Distance Learning 2.0

This is a blog post by our Assistant Head Charles Franklin, who describes how distance learning has evolved from spring 2020 to fall 2020 incorporating community feedback and best practices for online instruction.

After a successful roll out of our Distance Learning Plan in the spring of 2020, we wanted to gather as much information as possible about best practices for distance learning and have ready an improved and refined Distance Learning Plan for the 2020-21 school year should we need it. 

This process of continual analysis and improvement began in the spring, with surveys that went out to our faculty, our families, and our boys.  This feedback was combined with the information faculty and staff gained from countless online summer professional development opportunities.  Landon identified the Global Online Academy (GOA), a leader for nearly a decade in the online learning world, as a strong partner in this work, and faculty and staff were able to learn philosophies, approaches, and activities that are being put into practice already this year. 

In taking this information from the surveys and the online professional development experiences of faculty over the summer, we consulted with our department chairs, grade deans, learning specialists, educational technology staff, and divisional leadership to create a set of guiding principles for our distance learning 2.0 efforts. Here are a few of those principles:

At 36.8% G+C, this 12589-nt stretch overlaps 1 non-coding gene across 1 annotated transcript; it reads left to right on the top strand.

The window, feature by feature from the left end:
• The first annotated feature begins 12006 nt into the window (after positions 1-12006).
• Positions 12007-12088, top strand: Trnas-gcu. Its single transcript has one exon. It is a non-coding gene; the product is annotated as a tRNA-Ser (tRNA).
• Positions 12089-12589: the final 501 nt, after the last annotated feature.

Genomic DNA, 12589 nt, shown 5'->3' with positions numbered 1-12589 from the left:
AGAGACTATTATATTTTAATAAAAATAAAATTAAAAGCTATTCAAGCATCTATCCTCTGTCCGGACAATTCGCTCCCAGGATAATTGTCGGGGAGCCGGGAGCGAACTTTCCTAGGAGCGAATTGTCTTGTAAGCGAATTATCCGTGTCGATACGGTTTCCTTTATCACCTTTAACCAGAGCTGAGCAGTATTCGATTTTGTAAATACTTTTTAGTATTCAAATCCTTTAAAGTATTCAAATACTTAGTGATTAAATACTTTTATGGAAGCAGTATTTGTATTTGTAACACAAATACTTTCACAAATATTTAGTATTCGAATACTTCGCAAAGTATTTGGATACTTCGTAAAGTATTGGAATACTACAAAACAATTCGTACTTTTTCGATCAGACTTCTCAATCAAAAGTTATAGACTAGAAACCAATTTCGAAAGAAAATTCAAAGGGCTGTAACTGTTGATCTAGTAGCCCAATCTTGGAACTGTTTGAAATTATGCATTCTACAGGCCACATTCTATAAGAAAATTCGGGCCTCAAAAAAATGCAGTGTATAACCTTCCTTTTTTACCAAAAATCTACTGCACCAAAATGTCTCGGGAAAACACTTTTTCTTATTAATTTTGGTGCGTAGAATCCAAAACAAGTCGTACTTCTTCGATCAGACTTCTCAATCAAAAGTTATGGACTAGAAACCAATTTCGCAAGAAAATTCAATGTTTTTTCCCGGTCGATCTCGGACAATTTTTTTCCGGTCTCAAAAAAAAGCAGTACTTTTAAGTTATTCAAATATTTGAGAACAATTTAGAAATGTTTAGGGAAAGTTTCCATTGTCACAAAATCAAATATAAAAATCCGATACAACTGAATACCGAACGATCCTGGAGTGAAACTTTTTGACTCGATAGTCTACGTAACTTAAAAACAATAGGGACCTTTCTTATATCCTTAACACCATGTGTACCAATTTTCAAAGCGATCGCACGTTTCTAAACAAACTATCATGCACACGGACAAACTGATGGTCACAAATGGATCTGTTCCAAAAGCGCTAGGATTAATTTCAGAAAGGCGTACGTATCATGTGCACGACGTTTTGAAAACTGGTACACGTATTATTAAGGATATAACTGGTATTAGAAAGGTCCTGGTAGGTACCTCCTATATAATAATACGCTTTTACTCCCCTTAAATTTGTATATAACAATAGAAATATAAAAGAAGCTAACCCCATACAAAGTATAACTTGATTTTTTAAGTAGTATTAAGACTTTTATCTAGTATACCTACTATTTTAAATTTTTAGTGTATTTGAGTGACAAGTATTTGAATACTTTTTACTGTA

• Commitment to synchronous classes, with an emphasis on beginning each class with relationship-building time
  • Reduction of cumulative screen time for boys
  • Use of BearNet for posting all assignments
  • Student centered lesson design

Two ways we are approaching reducing the cumulative screen time for boys is by placing a 30-minute limit for on screen time in the Middle and Upper schools in our 45-minute classes and by designing projects, activities, and assignments that allow boys to think and create away from their screens. 

The improvements to Distance Learning policies and lesson planning have already been well received by boys and faculty, and I have been so impressed with the effort our faculty have put in over the summer to prepare for Distance Learning 2.0. 

Finally, I want to highlight the incredible effort of our technology staff (Neil Magsino, Jun Choi, Erik Herring, and Larry Franklin) over the summer to prepare our boys, faculty, and campus for this year, and our educational technology staff (Laurie Sears, Tara Northcott, and Kim Coletta) for all of their work, including their countless hours of professional development training they provided our faculty over the summer. 

This community-wide approach to improving our online experience for our boys has set us up well for utilizing distance learning in the 2020-21 school year.